SAN JOSE, Calif. -- Supermarket bakeries could raise their sales by pushing bread's nutritional qualities via the U.S. Department of Agriculture's Food Guide Pyramid.
That's what Judi Adams, president of the Englewood, Colo.-based Wheat Foods Council, told attendees at the International Dairy-Deli-Bakery Association's first bakery symposium, held here the day prior to the association's annual convention.
"Awareness of nutrition is at an all-time high, but actual knowledge remains low," Adams said, adding that the time is thus ripe to introduce customers to the pyramid and to offer nutrition information to supplement it.
"Retailers need to help promote bread as a healthy choice, as a product that's generally low in fat, a top source of fiber, a top source of complex carbohydrates, a convenient and plentiful grain-based food that's inexpensive," she said.
"I know retailers have been reluctant to use the Food Guide Pyramid because they think it might hurt sales of their sweet goods, which are 70% of bakery sales. But, while we don't have figures that show that the Food Guide Pyramid increases sales of sweet goods, I know it increases sales in the other 30%," Adams added.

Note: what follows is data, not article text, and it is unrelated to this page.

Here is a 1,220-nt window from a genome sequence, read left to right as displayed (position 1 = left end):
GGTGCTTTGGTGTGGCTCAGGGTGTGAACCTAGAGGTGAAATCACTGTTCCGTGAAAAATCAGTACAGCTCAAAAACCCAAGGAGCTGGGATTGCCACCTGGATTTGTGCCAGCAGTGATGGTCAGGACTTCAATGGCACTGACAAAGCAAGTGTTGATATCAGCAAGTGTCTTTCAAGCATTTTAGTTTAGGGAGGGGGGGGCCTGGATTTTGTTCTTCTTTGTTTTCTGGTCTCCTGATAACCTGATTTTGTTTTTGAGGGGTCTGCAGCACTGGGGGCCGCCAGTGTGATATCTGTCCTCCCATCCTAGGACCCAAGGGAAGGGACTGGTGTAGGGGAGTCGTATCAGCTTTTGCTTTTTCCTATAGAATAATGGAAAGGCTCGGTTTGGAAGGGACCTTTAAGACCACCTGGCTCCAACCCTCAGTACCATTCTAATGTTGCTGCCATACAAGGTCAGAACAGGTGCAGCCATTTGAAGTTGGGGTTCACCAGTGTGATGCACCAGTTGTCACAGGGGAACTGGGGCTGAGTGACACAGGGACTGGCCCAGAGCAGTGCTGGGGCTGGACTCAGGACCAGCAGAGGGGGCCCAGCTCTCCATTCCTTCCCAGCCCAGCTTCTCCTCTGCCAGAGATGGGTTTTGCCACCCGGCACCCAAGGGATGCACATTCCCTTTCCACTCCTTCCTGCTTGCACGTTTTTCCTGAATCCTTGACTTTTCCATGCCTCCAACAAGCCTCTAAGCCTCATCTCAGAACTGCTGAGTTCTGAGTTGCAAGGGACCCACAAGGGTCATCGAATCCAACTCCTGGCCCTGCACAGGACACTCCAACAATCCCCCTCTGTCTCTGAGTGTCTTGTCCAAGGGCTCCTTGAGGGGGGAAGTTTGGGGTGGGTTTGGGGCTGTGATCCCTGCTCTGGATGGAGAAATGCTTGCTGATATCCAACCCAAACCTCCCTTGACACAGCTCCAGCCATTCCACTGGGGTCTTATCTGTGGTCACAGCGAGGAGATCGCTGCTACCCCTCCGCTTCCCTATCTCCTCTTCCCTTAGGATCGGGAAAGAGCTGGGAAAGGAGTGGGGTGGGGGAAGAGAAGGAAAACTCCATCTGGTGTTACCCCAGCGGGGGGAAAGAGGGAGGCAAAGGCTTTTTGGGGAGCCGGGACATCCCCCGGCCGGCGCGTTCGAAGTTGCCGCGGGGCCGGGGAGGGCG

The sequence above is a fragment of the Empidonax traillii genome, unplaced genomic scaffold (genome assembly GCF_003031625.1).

"It also counts to get customers into the bakery. Get them into the bakery with a nutrition message, and they'll maybe buy some sweet goods on impulse," she said.
She pointed out that consumers, even though health-conscious, continue to treat themselves. "We want them to treat themselves with a cake or pie, not ice cream or some other snack," she said.
Urging the use of the Food Guide Pyramid as an educational tool, Adams said a Gallup Organization poll commissioned earlier this year by the Wheat Foods Council shows that 56% of Americans are somewhat or very familiar with the pyramid. That compares with 1993 when a similar Gallup study showed that only 27% were somewhat or very familiar with it.
"That shows we've made some progress, but the same poll shows that 40% of Americans think bread is fattening. That percentage has dropped only 10 points since the 1993 study," Adams said. Older people are less familiar with the Food Guide Pyramid, Adams said. "They've been taught that four servings of grain products are enough," she said, pointing out that it's the responsibility of retailers to help educate that age group about the six to 11 servings that the pyramid recommends.
Adams said summaries of the Gallup Organization survey and reproducible copies of the pyramid and the Wheat Foods Council logo, which says "Enjoy More of a Good Thing," are available from the council.